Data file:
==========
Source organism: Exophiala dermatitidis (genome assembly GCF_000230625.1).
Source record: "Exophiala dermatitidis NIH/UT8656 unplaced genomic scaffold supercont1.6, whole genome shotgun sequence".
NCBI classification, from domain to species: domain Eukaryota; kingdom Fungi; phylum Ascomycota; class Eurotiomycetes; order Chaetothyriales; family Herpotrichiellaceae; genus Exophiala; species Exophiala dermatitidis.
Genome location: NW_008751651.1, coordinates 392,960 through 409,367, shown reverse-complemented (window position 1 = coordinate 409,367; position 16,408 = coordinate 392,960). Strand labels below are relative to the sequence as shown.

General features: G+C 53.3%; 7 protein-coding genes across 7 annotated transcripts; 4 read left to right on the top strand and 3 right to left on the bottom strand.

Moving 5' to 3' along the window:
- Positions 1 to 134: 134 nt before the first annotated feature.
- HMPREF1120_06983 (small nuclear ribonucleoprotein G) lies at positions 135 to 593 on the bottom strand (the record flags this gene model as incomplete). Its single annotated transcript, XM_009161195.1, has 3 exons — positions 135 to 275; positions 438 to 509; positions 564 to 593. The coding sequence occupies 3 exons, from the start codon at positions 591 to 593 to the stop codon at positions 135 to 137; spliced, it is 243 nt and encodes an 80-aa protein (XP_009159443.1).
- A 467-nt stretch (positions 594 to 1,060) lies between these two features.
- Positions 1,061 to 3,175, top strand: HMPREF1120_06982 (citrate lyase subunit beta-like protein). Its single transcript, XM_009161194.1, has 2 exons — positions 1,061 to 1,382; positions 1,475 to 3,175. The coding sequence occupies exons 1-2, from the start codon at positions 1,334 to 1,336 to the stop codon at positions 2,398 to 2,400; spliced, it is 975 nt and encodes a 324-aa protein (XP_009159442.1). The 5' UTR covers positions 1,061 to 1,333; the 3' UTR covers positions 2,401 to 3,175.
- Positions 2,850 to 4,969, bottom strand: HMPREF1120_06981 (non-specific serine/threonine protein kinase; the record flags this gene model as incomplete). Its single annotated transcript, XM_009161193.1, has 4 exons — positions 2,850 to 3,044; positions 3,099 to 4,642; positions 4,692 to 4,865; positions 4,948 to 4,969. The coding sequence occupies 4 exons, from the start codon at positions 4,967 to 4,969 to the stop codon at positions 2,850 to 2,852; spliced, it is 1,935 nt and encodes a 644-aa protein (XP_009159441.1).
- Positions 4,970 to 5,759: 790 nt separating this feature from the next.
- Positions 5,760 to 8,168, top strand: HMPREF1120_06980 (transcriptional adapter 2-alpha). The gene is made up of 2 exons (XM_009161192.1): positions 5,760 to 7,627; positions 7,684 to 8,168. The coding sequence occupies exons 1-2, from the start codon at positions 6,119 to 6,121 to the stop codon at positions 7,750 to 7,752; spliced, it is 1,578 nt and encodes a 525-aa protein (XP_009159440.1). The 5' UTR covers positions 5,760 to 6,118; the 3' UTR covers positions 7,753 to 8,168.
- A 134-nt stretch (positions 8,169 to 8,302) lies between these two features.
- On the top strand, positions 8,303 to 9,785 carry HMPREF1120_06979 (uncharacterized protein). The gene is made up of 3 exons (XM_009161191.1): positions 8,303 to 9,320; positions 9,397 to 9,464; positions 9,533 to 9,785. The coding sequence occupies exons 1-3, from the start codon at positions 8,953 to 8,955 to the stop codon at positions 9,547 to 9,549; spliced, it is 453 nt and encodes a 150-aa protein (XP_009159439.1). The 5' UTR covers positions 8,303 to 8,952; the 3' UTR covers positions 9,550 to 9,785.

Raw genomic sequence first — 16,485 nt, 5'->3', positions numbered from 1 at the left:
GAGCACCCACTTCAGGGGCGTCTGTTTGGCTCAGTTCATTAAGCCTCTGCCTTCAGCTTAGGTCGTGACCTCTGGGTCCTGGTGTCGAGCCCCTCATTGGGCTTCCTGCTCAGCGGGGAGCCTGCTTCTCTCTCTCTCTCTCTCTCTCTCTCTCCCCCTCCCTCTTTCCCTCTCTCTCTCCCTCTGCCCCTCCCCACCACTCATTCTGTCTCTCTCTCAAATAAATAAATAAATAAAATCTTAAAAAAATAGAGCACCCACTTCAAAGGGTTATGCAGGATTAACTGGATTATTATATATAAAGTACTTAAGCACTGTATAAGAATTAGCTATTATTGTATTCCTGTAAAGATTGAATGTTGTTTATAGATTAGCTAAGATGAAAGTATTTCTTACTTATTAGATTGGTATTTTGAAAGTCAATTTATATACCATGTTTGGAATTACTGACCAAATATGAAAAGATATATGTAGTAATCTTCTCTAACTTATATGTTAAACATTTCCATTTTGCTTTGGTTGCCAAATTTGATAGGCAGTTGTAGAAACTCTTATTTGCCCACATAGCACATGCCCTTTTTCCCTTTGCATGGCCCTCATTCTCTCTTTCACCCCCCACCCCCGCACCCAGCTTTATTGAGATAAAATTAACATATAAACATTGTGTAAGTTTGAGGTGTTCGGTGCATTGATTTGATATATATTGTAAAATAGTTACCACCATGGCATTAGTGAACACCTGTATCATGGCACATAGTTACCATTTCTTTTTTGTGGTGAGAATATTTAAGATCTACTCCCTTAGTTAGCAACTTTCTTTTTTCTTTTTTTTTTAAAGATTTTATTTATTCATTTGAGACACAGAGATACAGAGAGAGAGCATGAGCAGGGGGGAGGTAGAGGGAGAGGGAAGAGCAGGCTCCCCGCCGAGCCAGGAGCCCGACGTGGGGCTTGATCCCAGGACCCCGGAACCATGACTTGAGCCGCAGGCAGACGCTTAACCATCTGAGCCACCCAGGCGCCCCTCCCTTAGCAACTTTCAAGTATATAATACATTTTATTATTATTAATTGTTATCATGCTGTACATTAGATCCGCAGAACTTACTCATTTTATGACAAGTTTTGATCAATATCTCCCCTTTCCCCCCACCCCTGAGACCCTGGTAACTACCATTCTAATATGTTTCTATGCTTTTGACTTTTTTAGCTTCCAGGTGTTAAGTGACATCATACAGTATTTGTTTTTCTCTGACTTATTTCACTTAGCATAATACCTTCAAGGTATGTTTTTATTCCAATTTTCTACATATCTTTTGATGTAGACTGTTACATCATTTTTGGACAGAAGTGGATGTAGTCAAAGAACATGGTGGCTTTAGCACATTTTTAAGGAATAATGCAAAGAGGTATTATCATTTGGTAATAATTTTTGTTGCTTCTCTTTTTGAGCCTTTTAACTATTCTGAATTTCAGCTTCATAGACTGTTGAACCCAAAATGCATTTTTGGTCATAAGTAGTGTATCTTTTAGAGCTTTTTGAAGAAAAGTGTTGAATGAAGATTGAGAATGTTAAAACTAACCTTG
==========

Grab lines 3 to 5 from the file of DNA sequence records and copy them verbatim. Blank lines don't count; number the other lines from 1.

NCBI classification, from domain to species: domain Eukaryota; kingdom Fungi; phylum Ascomycota; class Eurotiomycetes; order Chaetothyriales; family Herpotrichiellaceae; genus Exophiala; species Exophiala dermatitidis.
Genome location: NW_008751651.1, coordinates 392,960 through 409,367, shown reverse-complemented (window position 1 = coordinate 409,367; position 16,408 = coordinate 392,960). Strand labels below are relative to the sequence as shown.

General features: G+C 53.3%; 7 protein-coding genes across 7 annotated transcripts; 4 read left to right on the top strand and 3 right to left on the bottom strand.